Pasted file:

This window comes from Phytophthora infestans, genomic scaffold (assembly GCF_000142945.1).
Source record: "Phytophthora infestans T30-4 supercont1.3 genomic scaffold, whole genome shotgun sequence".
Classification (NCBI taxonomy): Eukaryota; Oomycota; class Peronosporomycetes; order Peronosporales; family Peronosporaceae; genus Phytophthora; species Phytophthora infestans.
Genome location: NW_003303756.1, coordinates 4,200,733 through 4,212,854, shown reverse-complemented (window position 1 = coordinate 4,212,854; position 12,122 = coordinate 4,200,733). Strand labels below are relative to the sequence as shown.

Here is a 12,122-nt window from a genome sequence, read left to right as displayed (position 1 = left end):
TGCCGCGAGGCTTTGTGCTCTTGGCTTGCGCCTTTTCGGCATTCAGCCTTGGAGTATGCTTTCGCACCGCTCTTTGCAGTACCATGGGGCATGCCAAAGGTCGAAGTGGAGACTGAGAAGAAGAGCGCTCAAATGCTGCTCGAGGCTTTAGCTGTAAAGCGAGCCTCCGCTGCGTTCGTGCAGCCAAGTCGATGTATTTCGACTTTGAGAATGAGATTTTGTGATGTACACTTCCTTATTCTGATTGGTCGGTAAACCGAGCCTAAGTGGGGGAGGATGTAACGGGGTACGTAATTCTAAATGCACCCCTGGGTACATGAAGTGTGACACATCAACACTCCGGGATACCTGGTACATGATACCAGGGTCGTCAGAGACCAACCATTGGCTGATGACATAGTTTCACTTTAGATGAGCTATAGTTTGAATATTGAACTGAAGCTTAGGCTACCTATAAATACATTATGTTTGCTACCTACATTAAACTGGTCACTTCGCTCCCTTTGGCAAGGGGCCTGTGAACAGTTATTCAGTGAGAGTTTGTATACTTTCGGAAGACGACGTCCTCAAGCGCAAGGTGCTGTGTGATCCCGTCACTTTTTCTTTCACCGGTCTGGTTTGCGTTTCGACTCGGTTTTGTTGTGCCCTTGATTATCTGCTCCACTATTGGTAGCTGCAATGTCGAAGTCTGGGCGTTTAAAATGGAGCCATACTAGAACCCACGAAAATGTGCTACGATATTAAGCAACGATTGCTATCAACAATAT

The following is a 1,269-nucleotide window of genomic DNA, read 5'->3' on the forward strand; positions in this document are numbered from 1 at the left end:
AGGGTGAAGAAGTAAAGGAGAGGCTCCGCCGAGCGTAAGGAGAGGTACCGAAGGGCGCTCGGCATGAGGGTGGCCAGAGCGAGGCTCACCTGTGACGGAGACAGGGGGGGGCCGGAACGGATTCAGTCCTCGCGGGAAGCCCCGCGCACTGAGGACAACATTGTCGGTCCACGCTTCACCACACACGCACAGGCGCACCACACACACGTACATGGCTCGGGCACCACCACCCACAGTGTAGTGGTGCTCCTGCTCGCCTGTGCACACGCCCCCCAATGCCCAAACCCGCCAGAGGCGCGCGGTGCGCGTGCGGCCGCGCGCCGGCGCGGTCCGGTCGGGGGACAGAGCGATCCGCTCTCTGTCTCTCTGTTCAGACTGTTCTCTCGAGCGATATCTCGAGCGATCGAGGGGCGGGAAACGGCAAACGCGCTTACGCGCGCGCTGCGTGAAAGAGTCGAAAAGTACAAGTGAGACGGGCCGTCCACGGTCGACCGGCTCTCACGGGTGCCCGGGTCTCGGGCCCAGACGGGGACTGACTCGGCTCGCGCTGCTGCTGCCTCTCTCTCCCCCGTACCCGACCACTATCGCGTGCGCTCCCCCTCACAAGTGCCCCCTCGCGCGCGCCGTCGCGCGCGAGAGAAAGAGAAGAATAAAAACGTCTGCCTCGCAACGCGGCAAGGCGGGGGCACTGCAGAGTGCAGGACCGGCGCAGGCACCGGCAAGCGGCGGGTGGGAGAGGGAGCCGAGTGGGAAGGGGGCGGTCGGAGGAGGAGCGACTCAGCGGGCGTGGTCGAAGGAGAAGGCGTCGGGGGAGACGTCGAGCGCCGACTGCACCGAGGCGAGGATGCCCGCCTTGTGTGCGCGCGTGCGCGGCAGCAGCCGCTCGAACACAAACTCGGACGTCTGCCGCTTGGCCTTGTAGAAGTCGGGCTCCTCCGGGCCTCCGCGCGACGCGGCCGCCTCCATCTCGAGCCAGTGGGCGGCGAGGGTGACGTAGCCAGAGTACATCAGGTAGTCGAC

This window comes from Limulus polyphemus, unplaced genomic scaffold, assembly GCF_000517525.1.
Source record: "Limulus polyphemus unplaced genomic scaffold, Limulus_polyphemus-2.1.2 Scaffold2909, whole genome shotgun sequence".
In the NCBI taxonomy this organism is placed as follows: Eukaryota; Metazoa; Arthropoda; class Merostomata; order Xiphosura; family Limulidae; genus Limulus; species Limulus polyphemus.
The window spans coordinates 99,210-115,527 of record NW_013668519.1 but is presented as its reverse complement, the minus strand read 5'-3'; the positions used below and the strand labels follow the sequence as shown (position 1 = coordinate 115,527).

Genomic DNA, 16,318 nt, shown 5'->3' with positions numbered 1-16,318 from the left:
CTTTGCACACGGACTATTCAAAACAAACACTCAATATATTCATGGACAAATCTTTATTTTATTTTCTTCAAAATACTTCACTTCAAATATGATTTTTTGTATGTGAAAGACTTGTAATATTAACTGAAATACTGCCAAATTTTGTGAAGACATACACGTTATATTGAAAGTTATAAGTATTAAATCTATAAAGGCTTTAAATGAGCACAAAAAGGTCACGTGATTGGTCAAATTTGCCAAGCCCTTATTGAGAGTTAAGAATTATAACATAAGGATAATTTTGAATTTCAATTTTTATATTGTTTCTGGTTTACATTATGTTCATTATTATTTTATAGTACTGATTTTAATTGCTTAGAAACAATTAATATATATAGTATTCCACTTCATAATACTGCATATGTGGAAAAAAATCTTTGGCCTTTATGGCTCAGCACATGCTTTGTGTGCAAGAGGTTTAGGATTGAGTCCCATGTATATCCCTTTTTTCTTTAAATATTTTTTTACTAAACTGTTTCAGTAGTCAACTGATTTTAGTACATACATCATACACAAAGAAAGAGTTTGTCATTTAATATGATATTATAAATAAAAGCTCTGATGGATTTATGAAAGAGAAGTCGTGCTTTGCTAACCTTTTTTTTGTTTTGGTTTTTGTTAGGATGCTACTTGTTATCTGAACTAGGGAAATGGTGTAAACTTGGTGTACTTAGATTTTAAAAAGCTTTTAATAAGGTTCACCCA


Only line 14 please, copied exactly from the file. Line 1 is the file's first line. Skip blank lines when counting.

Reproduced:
CTTTGCACACGGACTATTCAAAACAAACACTCAATATATTCATGGACAAATCTTTATTTTATTTTCTTCAAAATACTTCACTTCAAATATGATTTTTTGTATGTGAAAGACTTGTAATATTAACTGAAATACTGCCAAATTTTGTGAAGACATACACGTTATATTGAAAGTTATAAGTATTAAATCTATAAAGGCTTTAAATGAGCACAAAAAGGTCACGTGATTGGTCAAATTTGCCAAGCCCTTATTGAGAGTTAAGAATTATAACATAAGGATAATTTTGAATTTCAATTTTTATATTGTTTCTGGTTTACATTATGTTCATTATTATTTTATAGTACTGATTTTAATTGCTTAGAAACAATTAATATATATAGTATTCCACTTCATAATACTGCATATGTGGAAAAAAATCTTTGGCCTTTATGGCTCAGCACATGCTTTGTGTGCAAGAGGTTTAGGATTGAGTCCCATGTATATCCCTTTTTTCTTTAAATATTTTTTTACTAAACTGTTTCAGTAGTCAACTGATTTTAGTACATACATCATACACAAAGAAAGAGTTTGTCATTTAATATGATATTATAAATAAAAGCTCTGATGGATTTATGAAAGAGAAGTCGTGCTTTGCTAACCTTTTTTTTGTTTTGGTTTTTGTTAGGATGCTACTTGTTATCTGAACTAGGGAAATGGTGTAAACTTGGTGTACTTAGATTTTAAAAAGCTTTTAATAAGGTTCACCCA